The basal rate of secretion fits the basal rate of mucin synthesis in distal human airways. Therefore, under healthy conditions only small amounts of mucin accumulate intracellularly in these cells [ 2344 ].

After translation at the endoplasmic reticulum ER both, Muc5AC and Muc5B, polymerize as homodimers consequently forming one of the largest macromolecules encoded in mammals. After successful protein translation Muc5AC and Muc5B are transported to the Golgi, where both mucins undergo further monomeric polymerization and previously mentioned O-glycosylation resulting in the negatively charged, hydrophobic properties of the mature glycoproteins.

This allows the dense dehydrated packaging of mucins in secretory granules [ 45 - 47 ]. Exocytosis of these granules is again highly regulated by several different extracellular ligands. Especially G-protein coupled receptors for example for ATP belong to the best studied receptors for mucin secretion [ 44 ].

By interaction with different intracellular factors receptor binding of these extracellular ligands triggers movement of the granules along the cytoskeleton to the plasma membrane for exocytosis resulting in the secretion of mucin to the airway lumen [ 27 ].

To acquire the ideal viscoelastic property for ciliary clearance mucins absorb more than fold their mass of water after secretion due to the high water binding capacity of their polysaccharides [ 4849 ]. The IL dependent regulation of mucus production and subsequent mucus processing is depicted in Figure 1.

This cytokine mainly produced by TH2 cells is capable of inducing all hallmarks of experimental asthma in mice also including AHR and allergic airway inflammation. In our previous work we were therefore interested in the ILdependent regulation of mucus production in different sections of the airway tree.

Overview of IL dependent mucus production and induction of ER stress by mucus processing. Muc5AC protein is translated, folded and further processed in the ER. Activation of Agr2 can reduce ER stress by promoting mucus transition and the rearrangement of disulfide bounds in incorrectly folded proteins. In a mouse model of OVA-induced experimental asthma, we made the apparently contradictive observation that goblet cells and mucus production were nearly absent in distal airways although Club cells were present and inflammatory cell infiltration and the expression of the TH2 cytokine IL in distal airways was as high as in proximal airways [ 50 ].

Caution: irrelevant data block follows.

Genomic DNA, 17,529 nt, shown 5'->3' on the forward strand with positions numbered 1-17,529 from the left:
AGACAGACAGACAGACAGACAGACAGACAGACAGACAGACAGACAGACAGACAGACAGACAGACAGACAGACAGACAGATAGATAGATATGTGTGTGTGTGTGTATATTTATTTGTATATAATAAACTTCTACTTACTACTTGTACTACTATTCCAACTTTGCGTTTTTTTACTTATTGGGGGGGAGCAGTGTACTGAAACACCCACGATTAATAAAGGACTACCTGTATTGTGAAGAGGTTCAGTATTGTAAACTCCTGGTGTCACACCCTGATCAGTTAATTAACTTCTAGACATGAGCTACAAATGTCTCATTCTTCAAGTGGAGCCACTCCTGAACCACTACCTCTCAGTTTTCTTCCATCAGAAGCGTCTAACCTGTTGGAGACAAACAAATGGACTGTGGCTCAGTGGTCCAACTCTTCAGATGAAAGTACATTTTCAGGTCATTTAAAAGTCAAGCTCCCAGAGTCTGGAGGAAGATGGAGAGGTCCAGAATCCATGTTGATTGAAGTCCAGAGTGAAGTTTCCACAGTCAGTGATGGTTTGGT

Based on these data we suggested that epithelial cells of distal airways could be less sensitive towards IL signaling and consequently for the induction of GCM and mucus production, so that these cells are less capable to produce excessive amounts of mucus. Such insensitivity towards IL could therefore represent a mechanism protecting distal airways from mucus occlusion and airway trapping.

We further wondered if this would be the only mechanism to prevent such a physiologically dangerous outcome in distal airways. It has previously been demonstrated that excessive production of mucins leads to stress responses in the ER, the so called unfolded protein response UPR [ 2851 ], and that this is necessary to maintain proper folding of mucins and therefore the secretory capacity of goblet cells Figure 1 [ 52 - 54 ].

Small Airways in Asthma: Distal is Different

In order to prevent cell death, UPR pathways are activated. In eukaryotic cells three UPR pathways exist: Upon accumulation of unfolded proteins or induction of ER stress, GRP78, glucose regulated protein 78 BiP acts as a chaperone and UPR becomes activated by the release of sensor proteins [ 57 ]. Therefore, the induction of UPR is essential for the maintenance of cellular health and mucus production.

A comprehensive study by Martino et al.